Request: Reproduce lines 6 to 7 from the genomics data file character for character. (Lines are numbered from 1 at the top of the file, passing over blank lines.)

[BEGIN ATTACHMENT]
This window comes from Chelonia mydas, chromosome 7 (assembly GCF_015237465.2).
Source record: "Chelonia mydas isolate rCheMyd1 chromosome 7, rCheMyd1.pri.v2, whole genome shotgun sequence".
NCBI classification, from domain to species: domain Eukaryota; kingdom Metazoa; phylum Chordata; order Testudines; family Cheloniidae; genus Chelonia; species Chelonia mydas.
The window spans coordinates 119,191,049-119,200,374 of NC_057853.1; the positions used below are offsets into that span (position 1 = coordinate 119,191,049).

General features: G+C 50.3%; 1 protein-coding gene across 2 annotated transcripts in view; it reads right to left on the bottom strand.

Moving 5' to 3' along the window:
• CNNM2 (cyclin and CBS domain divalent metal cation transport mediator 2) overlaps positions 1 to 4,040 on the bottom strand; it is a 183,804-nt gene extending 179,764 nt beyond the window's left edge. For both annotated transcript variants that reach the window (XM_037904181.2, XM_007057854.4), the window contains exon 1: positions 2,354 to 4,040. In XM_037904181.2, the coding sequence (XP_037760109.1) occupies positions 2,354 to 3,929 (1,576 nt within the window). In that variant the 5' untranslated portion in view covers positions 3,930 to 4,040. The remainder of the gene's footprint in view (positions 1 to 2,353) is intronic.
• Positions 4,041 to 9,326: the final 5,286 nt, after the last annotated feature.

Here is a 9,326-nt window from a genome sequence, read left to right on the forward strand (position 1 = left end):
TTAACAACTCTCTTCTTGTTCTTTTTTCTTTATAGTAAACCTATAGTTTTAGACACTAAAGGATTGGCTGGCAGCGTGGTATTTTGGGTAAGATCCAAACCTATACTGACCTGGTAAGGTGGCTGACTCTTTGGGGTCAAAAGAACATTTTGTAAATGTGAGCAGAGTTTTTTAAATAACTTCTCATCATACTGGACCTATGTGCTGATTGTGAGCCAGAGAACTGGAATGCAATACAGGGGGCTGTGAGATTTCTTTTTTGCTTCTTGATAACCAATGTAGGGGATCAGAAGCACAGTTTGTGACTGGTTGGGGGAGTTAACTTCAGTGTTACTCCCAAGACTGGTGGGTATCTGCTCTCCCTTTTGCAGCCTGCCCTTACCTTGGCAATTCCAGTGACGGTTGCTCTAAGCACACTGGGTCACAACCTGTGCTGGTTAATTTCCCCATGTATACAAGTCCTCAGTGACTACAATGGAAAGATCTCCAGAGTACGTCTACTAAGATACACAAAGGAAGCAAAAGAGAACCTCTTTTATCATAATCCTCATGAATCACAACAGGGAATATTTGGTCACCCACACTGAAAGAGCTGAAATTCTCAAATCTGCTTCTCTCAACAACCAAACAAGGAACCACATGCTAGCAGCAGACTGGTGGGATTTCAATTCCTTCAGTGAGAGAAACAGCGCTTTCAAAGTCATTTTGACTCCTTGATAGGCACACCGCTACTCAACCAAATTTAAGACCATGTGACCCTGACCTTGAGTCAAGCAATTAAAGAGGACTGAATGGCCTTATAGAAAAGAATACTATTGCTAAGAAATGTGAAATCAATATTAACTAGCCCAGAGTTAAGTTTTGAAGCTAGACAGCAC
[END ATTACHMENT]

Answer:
Moving 5' to 3' along the window:
• CNNM2 (cyclin and CBS domain divalent metal cation transport mediator 2) overlaps positions 1 to 4,040 on the bottom strand; it is a 183,804-nt gene extending 179,764 nt beyond the window's left edge. For both annotated transcript variants that reach the window (XM_037904181.2, XM_007057854.4), the window contains exon 1: positions 2,354 to 4,040. In XM_037904181.2, the coding sequence (XP_037760109.1) occupies positions 2,354 to 3,929 (1,576 nt within the window). In that variant the 5' untranslated portion in view covers positions 3,930 to 4,040. The remainder of the gene's footprint in view (positions 1 to 2,353) is intronic.